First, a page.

If he tries to follow what Ban’s predecessor, Kofi Annan, did as secretary-general and try to be the world’s top diplomat and what some called “a secular pope,” Bolton said, “I think especially in the Trump administration, he would run into big trouble very quickly.”

Guterres has made clear that his top priority will be preventing crises and promoting peace.

He has said there is enormous difficulty in solving conflicts, a lack of “capacity” in the international community to prevent conflicts, and the need to develop “the diplomacy for peace,” which he plans to focus on.

Guterres has said he will also strive to deal with the inequalities that globalization and technological progress have helped deepen, creating joblessness and despair especially among youth.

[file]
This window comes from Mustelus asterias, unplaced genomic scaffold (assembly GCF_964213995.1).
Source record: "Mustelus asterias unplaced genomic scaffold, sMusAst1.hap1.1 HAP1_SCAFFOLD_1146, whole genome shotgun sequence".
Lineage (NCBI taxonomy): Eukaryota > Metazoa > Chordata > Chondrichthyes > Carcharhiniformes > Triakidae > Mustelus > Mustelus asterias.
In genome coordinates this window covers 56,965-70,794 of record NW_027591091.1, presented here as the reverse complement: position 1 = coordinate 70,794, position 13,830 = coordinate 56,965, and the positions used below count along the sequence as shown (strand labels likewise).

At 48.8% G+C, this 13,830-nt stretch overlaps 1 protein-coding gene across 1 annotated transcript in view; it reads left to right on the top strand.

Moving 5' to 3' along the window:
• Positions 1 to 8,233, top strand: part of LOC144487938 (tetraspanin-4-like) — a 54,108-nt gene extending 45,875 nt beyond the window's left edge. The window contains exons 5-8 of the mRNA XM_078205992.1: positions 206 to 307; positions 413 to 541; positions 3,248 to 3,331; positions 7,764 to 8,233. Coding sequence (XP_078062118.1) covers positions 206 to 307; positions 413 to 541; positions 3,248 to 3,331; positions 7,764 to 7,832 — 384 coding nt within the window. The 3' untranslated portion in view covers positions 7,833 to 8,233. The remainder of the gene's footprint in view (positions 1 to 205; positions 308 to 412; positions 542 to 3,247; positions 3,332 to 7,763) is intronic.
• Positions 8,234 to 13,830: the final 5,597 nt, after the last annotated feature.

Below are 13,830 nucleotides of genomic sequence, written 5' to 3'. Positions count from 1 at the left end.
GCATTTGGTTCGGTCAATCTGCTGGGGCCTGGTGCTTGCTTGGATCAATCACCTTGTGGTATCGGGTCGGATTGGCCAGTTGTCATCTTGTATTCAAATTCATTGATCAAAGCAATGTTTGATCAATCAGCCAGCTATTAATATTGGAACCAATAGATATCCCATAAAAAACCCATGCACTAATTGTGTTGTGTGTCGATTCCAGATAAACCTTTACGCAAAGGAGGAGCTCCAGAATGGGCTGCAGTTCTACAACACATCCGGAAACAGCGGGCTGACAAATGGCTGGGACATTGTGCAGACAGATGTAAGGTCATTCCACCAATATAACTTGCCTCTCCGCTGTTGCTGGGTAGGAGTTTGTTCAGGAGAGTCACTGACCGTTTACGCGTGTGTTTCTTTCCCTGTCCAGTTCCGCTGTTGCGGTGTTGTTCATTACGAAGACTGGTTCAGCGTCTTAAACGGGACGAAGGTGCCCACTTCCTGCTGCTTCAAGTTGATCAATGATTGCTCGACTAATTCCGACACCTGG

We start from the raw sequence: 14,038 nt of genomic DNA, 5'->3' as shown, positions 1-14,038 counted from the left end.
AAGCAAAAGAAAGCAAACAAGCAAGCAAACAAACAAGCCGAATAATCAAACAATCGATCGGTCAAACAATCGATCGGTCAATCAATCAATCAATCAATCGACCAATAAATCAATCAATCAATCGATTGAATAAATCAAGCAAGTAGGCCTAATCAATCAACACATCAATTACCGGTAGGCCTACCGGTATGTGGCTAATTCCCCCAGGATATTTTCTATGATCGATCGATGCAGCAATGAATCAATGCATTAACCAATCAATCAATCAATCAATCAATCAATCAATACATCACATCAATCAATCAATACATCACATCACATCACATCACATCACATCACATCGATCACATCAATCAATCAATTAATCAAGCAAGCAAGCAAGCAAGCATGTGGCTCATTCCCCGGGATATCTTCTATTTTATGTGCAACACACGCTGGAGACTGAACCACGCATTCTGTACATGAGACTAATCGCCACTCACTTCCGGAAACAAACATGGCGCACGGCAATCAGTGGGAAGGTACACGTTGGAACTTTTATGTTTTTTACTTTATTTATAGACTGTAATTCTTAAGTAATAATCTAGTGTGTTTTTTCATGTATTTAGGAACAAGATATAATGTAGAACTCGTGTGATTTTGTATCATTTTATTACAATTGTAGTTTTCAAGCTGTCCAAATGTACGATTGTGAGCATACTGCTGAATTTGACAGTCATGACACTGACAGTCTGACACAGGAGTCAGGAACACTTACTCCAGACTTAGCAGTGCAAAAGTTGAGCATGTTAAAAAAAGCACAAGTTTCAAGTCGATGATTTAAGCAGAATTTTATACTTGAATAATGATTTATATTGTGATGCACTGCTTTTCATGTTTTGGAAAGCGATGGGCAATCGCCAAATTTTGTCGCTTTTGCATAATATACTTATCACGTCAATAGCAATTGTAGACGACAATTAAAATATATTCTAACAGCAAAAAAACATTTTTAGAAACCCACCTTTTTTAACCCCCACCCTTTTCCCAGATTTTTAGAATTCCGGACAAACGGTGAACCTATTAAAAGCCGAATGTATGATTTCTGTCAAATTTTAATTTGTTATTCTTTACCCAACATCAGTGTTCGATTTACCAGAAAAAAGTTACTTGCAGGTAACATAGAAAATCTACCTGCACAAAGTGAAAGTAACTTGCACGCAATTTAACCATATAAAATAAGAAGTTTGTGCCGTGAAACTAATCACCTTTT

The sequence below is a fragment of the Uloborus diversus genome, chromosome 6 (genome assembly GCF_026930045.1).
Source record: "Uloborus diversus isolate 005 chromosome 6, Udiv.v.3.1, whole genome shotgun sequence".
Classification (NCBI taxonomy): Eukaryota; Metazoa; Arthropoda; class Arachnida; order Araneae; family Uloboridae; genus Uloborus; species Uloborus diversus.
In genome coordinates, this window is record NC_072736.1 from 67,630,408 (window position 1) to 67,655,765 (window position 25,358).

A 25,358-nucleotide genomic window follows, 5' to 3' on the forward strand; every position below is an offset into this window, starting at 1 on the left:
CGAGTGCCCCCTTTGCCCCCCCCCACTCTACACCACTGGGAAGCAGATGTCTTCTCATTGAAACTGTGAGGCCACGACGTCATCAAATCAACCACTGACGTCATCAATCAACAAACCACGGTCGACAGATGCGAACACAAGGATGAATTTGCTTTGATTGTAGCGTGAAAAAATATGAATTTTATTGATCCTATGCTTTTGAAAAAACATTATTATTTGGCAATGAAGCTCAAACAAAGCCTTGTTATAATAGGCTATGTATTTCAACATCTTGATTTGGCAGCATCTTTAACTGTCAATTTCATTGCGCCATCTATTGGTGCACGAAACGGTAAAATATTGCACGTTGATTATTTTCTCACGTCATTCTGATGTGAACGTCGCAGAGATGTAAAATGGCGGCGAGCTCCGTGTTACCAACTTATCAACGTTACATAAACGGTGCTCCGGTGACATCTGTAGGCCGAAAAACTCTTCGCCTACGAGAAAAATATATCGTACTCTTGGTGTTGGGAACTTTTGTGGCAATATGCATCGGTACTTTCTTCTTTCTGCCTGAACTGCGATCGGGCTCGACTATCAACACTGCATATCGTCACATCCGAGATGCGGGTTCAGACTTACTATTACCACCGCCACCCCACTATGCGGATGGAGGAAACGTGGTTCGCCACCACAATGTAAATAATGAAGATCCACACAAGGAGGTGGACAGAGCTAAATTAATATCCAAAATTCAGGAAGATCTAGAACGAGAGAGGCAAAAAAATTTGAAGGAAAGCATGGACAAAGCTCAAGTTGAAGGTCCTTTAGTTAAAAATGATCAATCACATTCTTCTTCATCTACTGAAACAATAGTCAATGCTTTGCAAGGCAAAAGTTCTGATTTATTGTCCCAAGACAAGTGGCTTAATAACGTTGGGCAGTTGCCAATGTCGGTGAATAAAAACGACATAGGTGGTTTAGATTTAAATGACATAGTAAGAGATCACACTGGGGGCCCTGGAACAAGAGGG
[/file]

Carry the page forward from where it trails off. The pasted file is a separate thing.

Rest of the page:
“Today’s paradox is that despite greater connectivity, societies are becoming more fragmented. More and more people live within their own bubbles, unable to appreciate their links with the whole human family,” he said after his swearing-in.

Guterres said the values enshrined in the U.N. Charter that should define the world that today’s children inherit — peace, justice, respect, human rights, tolerance and solidarity — are threatened, “most often by fear.”

“Our duty to the peoples we serve is to work together to move from fear of each other, to trust in each other, trust in the values that bind us, and trust in the institutions that serve and protect us,” he said. “My contribution to the United Nations will be aimed at inspiring that trust.”

Guterres won the U.N.‘s top job after receiving high marks from almost every diplomat for his performance in the first-ever question-and-answer sessions in the General Assembly for the 13 candidates vying to replace Ban, whose second five-year term ends at midnight on Dec. 31.